The Rusk County Groundwater Conservation District (District) performs water level monitoring of our area aquifers, specifically our major Aquifer the Carrizo-Wilcox. We have been collecting data from static water wells in the county since at least 2009 at over 100 water wells quarterly, averaging 15 wells monthly, and 4 real-time hour-by-hour stations. We utilize the water level monitoring data monthly to evaluate conditions of the aquifer throughout the county for groundwater management and provide the data to the Texas Water Development Board for various studies as well as our own studies.
The District has completed an annual evaluation of the Carrizo-Wilcox Aquifer Fluctuations or groundwater level changes. Fluctuations are influenced by several factors such as well pumping, drought, and recharge of the aquifer. We compare our current annual average water level data to 1999 water level of 299.91’ MSL (Mean Sea Level).
Since 1999, Rusk County has seen a slight decreasing trend in the countywide average annual groundwater levels. The following are highlighted results we found from our recently concluded study conducted by Hydrex Environmental Inc.
- 2012 was the largest drop in groundwater elevations the District has recorded. Drought induced this dip, pumping groundwater was used to offset drought results. Where we saw a drop of -17.28’ feet from the 1999 levels.
- 2013-2016 the groundwater levels have been recovering since the drought but have not recovered back to levels pre-existing the drought.
- 2016 groundwater levels were found to be -11.54’ feet below the 1999 level which is down slightly from the 2015 average level of -11.19’ feet. A difference of -0.35’ feet.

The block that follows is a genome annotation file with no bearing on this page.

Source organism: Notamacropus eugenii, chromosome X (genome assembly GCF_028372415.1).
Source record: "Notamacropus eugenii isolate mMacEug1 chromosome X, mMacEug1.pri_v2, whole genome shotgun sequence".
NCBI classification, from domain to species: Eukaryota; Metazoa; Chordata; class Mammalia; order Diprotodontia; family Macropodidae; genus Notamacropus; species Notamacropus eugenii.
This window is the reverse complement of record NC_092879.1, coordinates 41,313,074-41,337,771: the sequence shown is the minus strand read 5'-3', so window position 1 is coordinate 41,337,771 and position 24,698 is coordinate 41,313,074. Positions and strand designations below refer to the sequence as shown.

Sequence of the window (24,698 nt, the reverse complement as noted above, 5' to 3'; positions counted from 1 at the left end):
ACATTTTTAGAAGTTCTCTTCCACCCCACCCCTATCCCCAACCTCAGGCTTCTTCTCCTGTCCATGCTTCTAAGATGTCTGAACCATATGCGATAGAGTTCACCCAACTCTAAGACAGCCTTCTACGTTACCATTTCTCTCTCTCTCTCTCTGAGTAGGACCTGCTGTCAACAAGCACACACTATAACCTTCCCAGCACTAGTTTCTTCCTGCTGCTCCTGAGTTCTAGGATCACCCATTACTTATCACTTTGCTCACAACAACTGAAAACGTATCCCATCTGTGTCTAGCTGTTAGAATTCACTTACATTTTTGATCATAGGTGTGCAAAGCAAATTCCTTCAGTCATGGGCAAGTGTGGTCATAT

- Rusk County’s Adopted Desired Future Condition (DFC) currently is -23’ feet from the 1999 water level. Meaning that from now until 2070 that is how much of a water level drop we can work with in Rusk County to continue to benefit all levels of groundwater users and maintain a sustainable aquifer.
- Take our 2016 water decline of -11.54’ feet and compare to the DFC -23’ feet, the difference left is -11.46’ feet to work with through 2070. Another drought could possibly cause groundwater levels to surpass the -23’ feet. It is important to always be an efficient water user and prevent waste.
- Significant cones of depression from prolonged production are located in the Henderson, Tatum, Tyler, and East Texas Oil Field regions. With the highest drawdowns in 2016 in the Lake Cherokee area and greatest recovery of groundwater levels south of Kilgore.
- Overall groundwater usage in Rusk County has generally increased, with peak usage occurring near the end of the drought in 2012.
- Increased usage has been identified in the northeastern, extreme west-central, and southeastern portions of Rusk County. With decreased usage identified in the southwestern and extreme northwestern portions of Rusk County.